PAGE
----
Book Summaries – The Editors

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Even when we published Brought to Light, I had more material on the Times and Seasons that I couldn’t work in. I wrote The Editors: Joseph, William, and Don Carlos Smith to complete the trilogy.

The book offers even more detail about Joseph Smith’s role at the Times and Seasons. A lot of people have invested a lot of effort and time and money into the long-held assumption that Joseph was acting as editor. It’s a basic premise among the citation cartel. Tour companies rely on this premise to promote tours to Central America as visits to “Book of Mormon lands.” [See examples at the end of this blog.]

The assumption is not easy to discard, but the evidence of the error, IMO, is overwhelming. In The Editors, I list every known historical reference from 1842 having anything to do with Joseph and the Times and Seasons. I also examine some of the long-held assumptions about Joseph’s letter to Bernhisel (which he didn’t write and probably never even saw) and the Wentworth letter (which refutes the hemispheric theory of Book of Mormon geography).

The main thesis of this book is that Joseph Smith saw what happened with W.W. Phelps, Oliver Cowdery, John Whitmer, and Warren Cowdery. These four men had all been editors of Church newspapers. Even though the Lord called Phelps and Oliver by specific revelation, they along with John and Warren all left the Church, one way or another.

Oliver Cowdery candidly explained the intense pressure he felt as an editor, both in the sense of having to produce so much content and in the sense of his accountability toward God.

The first two newspapers–The Evening and the Morning Star and the Messenger and Advocate–ceased publication. When Joseph started up the next one–the Elders’ Journal–he put his brother Don Carlos in charge and listed his own name as Editor. There is no evidence that Joseph was anything more than a nominal editor; i.e., he was editor in name only.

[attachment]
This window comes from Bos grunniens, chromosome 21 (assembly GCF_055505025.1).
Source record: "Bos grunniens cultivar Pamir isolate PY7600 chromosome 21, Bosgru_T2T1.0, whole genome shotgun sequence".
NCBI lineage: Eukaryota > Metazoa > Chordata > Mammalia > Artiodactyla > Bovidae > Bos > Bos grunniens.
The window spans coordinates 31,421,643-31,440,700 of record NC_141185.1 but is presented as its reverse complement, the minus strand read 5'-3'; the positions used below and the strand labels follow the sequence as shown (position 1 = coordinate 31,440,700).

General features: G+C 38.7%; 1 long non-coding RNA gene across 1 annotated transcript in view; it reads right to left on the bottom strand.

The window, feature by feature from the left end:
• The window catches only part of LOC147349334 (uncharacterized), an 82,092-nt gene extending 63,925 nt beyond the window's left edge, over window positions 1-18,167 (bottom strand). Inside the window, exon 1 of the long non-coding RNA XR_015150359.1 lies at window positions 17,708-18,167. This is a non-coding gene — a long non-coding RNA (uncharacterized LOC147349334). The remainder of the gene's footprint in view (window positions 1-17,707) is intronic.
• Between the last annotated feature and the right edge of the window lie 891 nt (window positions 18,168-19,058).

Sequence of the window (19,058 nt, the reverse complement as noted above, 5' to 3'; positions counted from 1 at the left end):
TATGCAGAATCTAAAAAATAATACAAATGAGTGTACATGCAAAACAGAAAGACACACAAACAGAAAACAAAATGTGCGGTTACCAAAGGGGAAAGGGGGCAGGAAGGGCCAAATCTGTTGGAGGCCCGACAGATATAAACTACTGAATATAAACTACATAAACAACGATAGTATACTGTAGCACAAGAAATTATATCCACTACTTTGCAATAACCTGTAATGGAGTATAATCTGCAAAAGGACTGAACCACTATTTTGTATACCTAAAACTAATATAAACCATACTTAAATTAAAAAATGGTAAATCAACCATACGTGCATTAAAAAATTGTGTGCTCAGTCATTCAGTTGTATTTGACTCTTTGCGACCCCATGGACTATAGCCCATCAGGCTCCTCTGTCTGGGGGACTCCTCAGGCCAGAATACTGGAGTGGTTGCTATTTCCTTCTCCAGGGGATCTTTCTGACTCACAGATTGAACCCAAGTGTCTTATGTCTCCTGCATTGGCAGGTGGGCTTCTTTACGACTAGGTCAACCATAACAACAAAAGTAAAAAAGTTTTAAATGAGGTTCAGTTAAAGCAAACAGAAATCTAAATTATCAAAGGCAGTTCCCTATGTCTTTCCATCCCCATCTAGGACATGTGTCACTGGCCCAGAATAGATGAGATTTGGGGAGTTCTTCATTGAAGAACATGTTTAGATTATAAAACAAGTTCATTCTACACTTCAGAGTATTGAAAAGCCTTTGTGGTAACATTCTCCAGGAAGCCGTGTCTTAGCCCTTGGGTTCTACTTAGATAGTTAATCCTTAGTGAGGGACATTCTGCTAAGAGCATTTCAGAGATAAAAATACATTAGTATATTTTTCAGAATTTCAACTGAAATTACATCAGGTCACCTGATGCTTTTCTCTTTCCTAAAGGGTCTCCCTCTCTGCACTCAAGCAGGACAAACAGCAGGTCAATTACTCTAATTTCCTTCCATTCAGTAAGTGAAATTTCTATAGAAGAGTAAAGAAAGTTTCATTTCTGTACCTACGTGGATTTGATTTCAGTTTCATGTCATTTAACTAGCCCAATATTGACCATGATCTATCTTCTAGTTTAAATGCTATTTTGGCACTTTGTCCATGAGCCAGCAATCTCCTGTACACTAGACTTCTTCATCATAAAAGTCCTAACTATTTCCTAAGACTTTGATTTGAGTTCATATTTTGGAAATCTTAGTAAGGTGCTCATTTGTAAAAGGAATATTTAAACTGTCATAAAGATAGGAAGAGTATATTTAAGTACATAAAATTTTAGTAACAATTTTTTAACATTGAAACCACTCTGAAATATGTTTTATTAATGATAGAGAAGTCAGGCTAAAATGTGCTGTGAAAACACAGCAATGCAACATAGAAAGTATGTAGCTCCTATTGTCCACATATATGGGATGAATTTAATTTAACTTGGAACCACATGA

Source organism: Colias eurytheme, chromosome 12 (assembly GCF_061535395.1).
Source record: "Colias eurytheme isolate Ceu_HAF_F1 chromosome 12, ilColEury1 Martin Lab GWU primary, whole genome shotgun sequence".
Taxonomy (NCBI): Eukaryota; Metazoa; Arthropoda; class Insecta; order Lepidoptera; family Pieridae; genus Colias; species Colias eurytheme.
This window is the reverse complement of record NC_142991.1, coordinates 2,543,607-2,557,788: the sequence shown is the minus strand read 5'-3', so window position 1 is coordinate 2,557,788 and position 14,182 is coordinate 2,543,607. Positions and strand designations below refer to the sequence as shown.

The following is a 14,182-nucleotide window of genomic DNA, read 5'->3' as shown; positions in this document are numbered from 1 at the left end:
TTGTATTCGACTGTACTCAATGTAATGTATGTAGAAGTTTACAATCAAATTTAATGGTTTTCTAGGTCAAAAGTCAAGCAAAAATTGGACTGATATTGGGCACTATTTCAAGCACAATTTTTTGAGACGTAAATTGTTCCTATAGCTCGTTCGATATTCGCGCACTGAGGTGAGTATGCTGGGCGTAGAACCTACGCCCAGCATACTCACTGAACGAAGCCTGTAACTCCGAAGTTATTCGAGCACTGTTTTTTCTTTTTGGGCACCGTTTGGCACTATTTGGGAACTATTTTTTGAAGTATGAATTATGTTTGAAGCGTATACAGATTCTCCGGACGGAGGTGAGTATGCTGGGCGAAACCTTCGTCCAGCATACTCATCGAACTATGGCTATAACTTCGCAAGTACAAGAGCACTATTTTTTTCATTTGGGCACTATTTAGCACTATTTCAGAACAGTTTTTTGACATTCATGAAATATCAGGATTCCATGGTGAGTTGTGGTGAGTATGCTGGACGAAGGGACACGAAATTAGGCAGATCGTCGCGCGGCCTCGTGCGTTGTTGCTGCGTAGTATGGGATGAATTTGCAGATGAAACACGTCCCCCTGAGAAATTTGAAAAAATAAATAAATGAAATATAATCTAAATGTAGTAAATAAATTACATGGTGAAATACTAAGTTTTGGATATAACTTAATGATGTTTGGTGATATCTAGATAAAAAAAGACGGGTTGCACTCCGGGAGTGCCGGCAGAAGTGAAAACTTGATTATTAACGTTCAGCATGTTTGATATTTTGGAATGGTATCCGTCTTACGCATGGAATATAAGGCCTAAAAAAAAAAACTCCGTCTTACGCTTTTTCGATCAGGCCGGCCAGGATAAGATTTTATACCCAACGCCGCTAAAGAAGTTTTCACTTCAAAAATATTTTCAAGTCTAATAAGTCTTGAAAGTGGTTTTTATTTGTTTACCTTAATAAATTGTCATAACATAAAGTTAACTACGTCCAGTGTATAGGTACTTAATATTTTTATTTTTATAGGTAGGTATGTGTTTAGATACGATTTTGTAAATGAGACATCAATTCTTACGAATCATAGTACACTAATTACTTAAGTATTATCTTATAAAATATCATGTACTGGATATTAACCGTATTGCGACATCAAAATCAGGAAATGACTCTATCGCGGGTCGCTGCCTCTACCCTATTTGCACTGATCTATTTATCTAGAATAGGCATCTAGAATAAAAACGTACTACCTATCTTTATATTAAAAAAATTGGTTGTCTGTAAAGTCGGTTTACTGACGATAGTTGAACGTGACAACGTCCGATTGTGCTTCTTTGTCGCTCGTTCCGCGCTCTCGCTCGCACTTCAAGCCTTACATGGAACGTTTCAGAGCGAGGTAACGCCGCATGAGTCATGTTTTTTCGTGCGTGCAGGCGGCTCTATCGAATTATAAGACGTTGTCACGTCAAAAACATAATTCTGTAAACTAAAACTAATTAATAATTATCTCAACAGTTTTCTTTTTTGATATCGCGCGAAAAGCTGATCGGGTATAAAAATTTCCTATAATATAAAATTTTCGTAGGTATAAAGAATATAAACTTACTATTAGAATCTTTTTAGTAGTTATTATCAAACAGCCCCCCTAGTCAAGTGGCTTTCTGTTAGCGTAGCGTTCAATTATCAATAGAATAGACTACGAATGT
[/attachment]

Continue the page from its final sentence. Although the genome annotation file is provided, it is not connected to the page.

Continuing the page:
But there was a good reason for Joseph to do this. By listing himself as editor and having his trusted brother doing the work, Joseph sought to avoid the problems he faced with the first four editors he used. Because of extremely difficult circumstances, the Elders’ Journal only published four issues–two in Kirtland and two in Missouri. The printing press was buried in Missouri when the Saints were forced to flee.

Later the printing press was retrieved and brought to Nauvoo, where Don Carlos started the Times and Seasons. After his death, his successor ran the paper for a few months before Joseph received a revelation that the Twelve should purchase and operate the newspaper. Joseph again became the nominal editor.

This time, instead of having Don Carlos as acting editor, I think he had his brother William serve as acting editor.

For a long time, people assumed John Taylor and Wilford Woodruff acted as editors, but they were involved with the printing shop and other activities. It was William who spent all his effort on publishing the newspapers, including the Wasp as well as the Times and Seasons. Joseph himself clarified that when he said John Taylor commenced his editorial career in November 1842–after Joseph had resigned as nominal editor and fired William from both papers.

I realize that for many people this is more detail than they need. But it didn’t make sense for me to sit on this information when so many people in so many ways continue to promote what I consider to be incorrect assumptions about Joseph’s role at the Times and Seasons.
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Some examples of the “Book of Mormon” tours to Central America, all based on the erroneous assumption that Joseph Smith linked the Book of Mormon to Central America:

http://www.almaldstours.us/

http://lds-tours.com/

Bonus problem: John Lund, a long-time tour leader to Central America, wrote a well-known book about the Times and Seasons that relies on confirmation bias and circular reasoning to justify the Mesoamerican setting. You can see it here:

Source: Book of Mormon Wars

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